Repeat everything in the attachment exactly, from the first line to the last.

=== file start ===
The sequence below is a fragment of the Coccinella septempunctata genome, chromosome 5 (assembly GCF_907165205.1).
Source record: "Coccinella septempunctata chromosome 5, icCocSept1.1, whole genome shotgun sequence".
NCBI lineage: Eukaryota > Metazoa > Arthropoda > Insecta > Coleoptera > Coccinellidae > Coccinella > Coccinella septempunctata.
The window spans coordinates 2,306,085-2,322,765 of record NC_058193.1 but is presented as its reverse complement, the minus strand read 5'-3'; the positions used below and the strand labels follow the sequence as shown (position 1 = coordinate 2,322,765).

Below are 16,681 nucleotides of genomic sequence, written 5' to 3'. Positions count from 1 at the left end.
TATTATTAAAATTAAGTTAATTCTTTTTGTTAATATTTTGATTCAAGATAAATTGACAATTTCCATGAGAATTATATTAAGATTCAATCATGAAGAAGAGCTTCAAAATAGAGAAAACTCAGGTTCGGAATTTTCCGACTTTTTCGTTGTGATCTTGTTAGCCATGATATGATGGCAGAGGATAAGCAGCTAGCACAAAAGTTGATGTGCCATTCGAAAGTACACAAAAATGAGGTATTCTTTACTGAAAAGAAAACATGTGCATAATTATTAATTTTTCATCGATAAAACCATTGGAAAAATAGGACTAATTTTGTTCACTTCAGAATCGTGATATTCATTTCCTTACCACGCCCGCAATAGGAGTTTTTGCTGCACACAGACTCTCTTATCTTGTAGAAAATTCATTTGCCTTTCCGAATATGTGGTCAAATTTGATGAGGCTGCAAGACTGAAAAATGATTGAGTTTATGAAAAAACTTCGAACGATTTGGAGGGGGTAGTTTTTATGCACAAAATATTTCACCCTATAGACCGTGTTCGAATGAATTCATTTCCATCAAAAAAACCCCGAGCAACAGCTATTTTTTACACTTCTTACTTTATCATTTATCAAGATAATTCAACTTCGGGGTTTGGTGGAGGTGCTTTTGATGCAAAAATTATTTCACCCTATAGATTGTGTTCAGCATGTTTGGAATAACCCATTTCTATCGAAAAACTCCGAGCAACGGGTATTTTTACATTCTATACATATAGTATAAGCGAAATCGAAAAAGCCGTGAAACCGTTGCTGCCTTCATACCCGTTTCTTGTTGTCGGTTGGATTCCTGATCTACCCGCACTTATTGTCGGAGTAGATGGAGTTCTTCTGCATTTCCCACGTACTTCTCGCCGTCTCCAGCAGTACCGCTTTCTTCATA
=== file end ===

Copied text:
The sequence below is a fragment of the Coccinella septempunctata genome, chromosome 5 (assembly GCF_907165205.1).
Source record: "Coccinella septempunctata chromosome 5, icCocSept1.1, whole genome shotgun sequence".
NCBI lineage: Eukaryota > Metazoa > Arthropoda > Insecta > Coleoptera > Coccinellidae > Coccinella > Coccinella septempunctata.
The window spans coordinates 2,306,085-2,322,765 of record NC_058193.1 but is presented as its reverse complement, the minus strand read 5'-3'; the positions used below and the strand labels follow the sequence as shown (position 1 = coordinate 2,322,765).

Below are 16,681 nucleotides of genomic sequence, written 5' to 3'. Positions count from 1 at the left end.
TATTATTAAAATTAAGTTAATTCTTTTTGTTAATATTTTGATTCAAGATAAATTGACAATTTCCATGAGAATTATATTAAGATTCAATCATGAAGAAGAGCTTCAAAATAGAGAAAACTCAGGTTCGGAATTTTCCGACTTTTTCGTTGTGATCTTGTTAGCCATGATATGATGGCAGAGGATAAGCAGCTAGCACAAAAGTTGATGTGCCATTCGAAAGTACACAAAAATGAGGTATTCTTTACTGAAAAGAAAACATGTGCATAATTATTAATTTTTCATCGATAAAACCATTGGAAAAATAGGACTAATTTTGTTCACTTCAGAATCGTGATATTCATTTCCTTACCACGCCCGCAATAGGAGTTTTTGCTGCACACAGACTCTCTTATCTTGTAGAAAATTCATTTGCCTTTCCGAATATGTGGTCAAATTTGATGAGGCTGCAAGACTGAAAAATGATTGAGTTTATGAAAAAACTTCGAACGATTTGGAGGGGGTAGTTTTTATGCACAAAATATTTCACCCTATAGACCGTGTTCGAATGAATTCATTTCCATCAAAAAAACCCCGAGCAACAGCTATTTTTTACACTTCTTACTTTATCATTTATCAAGATAATTCAACTTCGGGGTTTGGTGGAGGTGCTTTTGATGCAAAAATTATTTCACCCTATAGATTGTGTTCAGCATGTTTGGAATAACCCATTTCTATCGAAAAACTCCGAGCAACGGGTATTTTTACATTCTATACATATAGTATAAGCGAAATCGAAAAAGCCGTGAAACCGTTGCTGCCTTCATACCCGTTTCTTGTTGTCGGTTGGATTCCTGATCTACCCGCACTTATTGTCGGAGTAGATGGAGTTCTTCTGCATTTCCCACGTACTTCTCGCCGTCTCCAGCAGTACCGCTTTCTTCATA